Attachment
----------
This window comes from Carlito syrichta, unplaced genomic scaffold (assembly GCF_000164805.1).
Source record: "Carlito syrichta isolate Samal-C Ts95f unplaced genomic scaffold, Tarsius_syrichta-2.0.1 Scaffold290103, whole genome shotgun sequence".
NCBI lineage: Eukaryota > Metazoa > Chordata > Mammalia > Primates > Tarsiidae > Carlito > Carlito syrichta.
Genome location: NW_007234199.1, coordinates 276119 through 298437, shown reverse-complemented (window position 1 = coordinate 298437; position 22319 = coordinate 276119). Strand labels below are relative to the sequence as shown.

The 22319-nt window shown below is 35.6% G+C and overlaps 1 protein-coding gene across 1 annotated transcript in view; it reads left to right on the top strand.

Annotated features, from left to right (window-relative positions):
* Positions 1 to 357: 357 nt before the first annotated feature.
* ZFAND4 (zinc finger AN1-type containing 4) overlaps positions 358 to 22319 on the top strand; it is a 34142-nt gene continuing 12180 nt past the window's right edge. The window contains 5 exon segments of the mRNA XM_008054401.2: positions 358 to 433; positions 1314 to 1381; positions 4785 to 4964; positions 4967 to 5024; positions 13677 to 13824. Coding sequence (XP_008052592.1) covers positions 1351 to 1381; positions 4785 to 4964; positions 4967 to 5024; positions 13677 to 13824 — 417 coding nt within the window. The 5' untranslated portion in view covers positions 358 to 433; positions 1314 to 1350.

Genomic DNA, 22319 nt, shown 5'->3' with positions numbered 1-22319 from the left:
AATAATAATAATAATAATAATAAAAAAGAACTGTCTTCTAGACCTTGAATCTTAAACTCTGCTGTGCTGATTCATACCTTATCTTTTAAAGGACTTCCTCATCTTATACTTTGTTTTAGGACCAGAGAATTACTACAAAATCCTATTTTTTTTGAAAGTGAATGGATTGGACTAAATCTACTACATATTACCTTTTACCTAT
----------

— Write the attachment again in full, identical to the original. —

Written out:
This window comes from Carlito syrichta, unplaced genomic scaffold (assembly GCF_000164805.1).
Source record: "Carlito syrichta isolate Samal-C Ts95f unplaced genomic scaffold, Tarsius_syrichta-2.0.1 Scaffold290103, whole genome shotgun sequence".
NCBI lineage: Eukaryota > Metazoa > Chordata > Mammalia > Primates > Tarsiidae > Carlito > Carlito syrichta.
Genome location: NW_007234199.1, coordinates 276119 through 298437, shown reverse-complemented (window position 1 = coordinate 298437; position 22319 = coordinate 276119). Strand labels below are relative to the sequence as shown.

The 22319-nt window shown below is 35.6% G+C and overlaps 1 protein-coding gene across 1 annotated transcript in view; it reads left to right on the top strand.

Annotated features, from left to right (window-relative positions):
* Positions 1 to 357: 357 nt before the first annotated feature.
* ZFAND4 (zinc finger AN1-type containing 4) overlaps positions 358 to 22319 on the top strand; it is a 34142-nt gene continuing 12180 nt past the window's right edge. The window contains 5 exon segments of the mRNA XM_008054401.2: positions 358 to 433; positions 1314 to 1381; positions 4785 to 4964; positions 4967 to 5024; positions 13677 to 13824. Coding sequence (XP_008052592.1) covers positions 1351 to 1381; positions 4785 to 4964; positions 4967 to 5024; positions 13677 to 13824 — 417 coding nt within the window. The 5' untranslated portion in view covers positions 358 to 433; positions 1314 to 1350.

Genomic DNA, 22319 nt, shown 5'->3' with positions numbered 1-22319 from the left:
AATAATAATAATAATAATAATAAAAAAGAACTGTCTTCTAGACCTTGAATCTTAAACTCTGCTGTGCTGATTCATACCTTATCTTTTAAAGGACTTCCTCATCTTATACTTTGTTTTAGGACCAGAGAATTACTACAAAATCCTATTTTTTTTGAAAGTGAATGGATTGGACTAAATCTACTACATATTACCTTTTACCTAT